I made a link to the Dave Rubin / Steven Fry conversation a couple of days ago. I was making the connection between Julian Baggini’s piece of why simple – black and white – moral logic seems to be more popular than anything that appears more complicated or thoughtful, and linking this to some of the simplistic conclusions and “click-bait” headlines being reported around the recent ICM Poll on UK Muslim attitudes (before more thoughtful commentaries indeed appeared).
It’s a long-standing agenda of Psybertron’s that many modern world problems stem from the fact that simple stuff spreads faster than good stuff. Pure memetics – exaggerated in our world of mass communications and social media – popularity driving us towards lowest common-denominators. And it’s true in all fields, from would-be pure scientific forms of rationality through the socio-economic-political “sciences” – even democracy itself – to the more artistic ends of culture.
When I originally made the link I was using primarily a transcript extract posted here, but since then I’ve watched the whole thing – it’s only 11 minutes long. As an active humanist / atheist / secularist – indeed a board member of the UK Rationalist Association – I was intrigued when it was pointed out that early on in the conversation, he announces :
“ I’m not a rationalist, I’m an empiricist [when it comes to clear thinking].”
He goes on to elaborate what he really means by clear thinking based on experience. After reminding us of the history of the enlightenment and free-thinking movements, and the original enlightenment aims of the founding the US, he points out important ironies at the heart of the project.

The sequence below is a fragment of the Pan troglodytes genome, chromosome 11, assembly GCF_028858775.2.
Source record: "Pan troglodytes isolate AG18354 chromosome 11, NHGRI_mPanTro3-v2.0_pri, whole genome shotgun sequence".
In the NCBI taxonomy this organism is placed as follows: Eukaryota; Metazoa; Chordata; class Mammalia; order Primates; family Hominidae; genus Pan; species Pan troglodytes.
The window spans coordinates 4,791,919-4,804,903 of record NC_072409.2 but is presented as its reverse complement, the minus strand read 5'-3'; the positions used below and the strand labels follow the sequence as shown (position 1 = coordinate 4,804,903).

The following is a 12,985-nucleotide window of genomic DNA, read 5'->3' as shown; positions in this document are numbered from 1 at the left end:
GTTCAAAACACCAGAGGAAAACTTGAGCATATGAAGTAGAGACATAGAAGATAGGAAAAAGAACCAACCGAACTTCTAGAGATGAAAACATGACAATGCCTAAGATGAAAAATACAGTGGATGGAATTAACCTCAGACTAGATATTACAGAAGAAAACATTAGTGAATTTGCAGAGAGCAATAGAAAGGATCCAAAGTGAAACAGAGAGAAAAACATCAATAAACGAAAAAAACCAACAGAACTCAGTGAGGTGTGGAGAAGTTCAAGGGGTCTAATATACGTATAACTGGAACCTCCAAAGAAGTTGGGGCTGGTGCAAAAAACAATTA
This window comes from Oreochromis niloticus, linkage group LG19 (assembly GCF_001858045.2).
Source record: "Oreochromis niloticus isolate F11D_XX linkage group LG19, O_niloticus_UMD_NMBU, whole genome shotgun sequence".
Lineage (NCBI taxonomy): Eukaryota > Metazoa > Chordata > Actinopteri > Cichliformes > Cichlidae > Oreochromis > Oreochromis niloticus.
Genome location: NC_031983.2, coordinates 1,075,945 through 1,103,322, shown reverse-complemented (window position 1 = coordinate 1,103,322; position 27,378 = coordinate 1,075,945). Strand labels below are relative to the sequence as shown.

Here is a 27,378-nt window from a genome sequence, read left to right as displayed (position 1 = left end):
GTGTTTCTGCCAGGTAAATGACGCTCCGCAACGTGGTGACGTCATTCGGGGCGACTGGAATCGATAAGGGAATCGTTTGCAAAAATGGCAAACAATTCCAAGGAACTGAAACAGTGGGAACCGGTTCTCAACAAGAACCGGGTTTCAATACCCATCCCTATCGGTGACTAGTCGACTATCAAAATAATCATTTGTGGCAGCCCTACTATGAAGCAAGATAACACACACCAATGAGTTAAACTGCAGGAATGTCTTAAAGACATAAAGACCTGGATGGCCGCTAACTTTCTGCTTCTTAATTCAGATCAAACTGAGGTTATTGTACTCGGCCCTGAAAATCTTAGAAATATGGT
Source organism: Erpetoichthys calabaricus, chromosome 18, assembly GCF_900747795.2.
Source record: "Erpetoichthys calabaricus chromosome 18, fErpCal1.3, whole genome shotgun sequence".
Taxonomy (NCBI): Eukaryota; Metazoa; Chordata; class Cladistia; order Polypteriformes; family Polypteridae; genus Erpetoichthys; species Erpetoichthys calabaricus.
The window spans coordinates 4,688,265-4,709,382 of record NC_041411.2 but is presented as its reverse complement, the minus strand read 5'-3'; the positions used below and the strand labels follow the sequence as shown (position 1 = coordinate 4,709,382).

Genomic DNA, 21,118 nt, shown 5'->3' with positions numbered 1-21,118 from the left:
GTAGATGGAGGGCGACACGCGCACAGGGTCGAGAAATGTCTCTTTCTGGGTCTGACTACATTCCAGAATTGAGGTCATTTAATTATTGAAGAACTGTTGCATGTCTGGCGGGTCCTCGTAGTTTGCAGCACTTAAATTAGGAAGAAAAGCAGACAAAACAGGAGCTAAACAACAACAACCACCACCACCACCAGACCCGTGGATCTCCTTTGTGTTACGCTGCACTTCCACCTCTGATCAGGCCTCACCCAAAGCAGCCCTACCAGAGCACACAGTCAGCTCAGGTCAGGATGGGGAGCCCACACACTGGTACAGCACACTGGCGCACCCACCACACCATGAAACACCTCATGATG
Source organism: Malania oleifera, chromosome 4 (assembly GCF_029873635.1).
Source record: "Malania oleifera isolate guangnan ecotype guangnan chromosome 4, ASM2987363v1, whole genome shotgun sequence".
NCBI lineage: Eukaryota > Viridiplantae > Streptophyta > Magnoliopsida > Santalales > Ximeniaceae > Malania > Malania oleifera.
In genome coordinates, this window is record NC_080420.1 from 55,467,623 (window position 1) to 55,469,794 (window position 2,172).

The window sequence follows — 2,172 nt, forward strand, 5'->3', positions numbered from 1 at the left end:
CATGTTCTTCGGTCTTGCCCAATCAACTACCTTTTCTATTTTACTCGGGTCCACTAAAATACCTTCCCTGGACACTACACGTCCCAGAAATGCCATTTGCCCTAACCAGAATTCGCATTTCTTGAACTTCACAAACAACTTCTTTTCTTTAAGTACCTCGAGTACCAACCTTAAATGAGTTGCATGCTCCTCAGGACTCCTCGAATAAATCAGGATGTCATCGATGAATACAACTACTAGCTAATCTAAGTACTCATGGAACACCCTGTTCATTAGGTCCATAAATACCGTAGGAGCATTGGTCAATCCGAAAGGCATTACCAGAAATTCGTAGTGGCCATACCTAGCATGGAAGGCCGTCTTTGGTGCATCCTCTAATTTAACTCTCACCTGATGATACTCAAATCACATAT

Ironies where the narrow (PC) rational view turns empirical common sense on its head.
The highest levels of social justice are found in the democratic states with constitutional monarchies. The best proper functioning secular arrangements are not necessarily found in states with clear separation of church and state. The Orwellian un-personing of famous persons (eg the Rhodes statue, Thomas Jefferson) when new generations learn of their historical immorality by modern standards. Topics of debate and trigger words becoming taboo and speakers no-platformed when they failed to fit simple agendas.
He is railing against the deep infantilism of the new (PC) rationality. Life is complicated.
Towards the end he’s expressing the a further irony of “victimhood” …
“We’ll start feeling sorry for you when you stop feeling sorry for yourself.”
… he also goes on to attack that other holy cow of the freedom of expression, the right to mock.
“Don’t mock unless you value.”
In fact I’d say, like Psybertron, Fry is defending proper human rationality from a too-narrow, too-abstractly-objective, poor-substitute, PC-version of scientistic rationality.
True scientific rationality is of course ultimately empirical – evidence-based and repeatably testable. The difficulty is what kinds of “experience” count as evidence when you are outside the controlled lab of repeatability. Human life is not a repeatable experiment.
More from Psybertron:
Our Addiction to Weary Rationale
2 thoughts on “When Rationality is PC – Simplistication and Infantilism”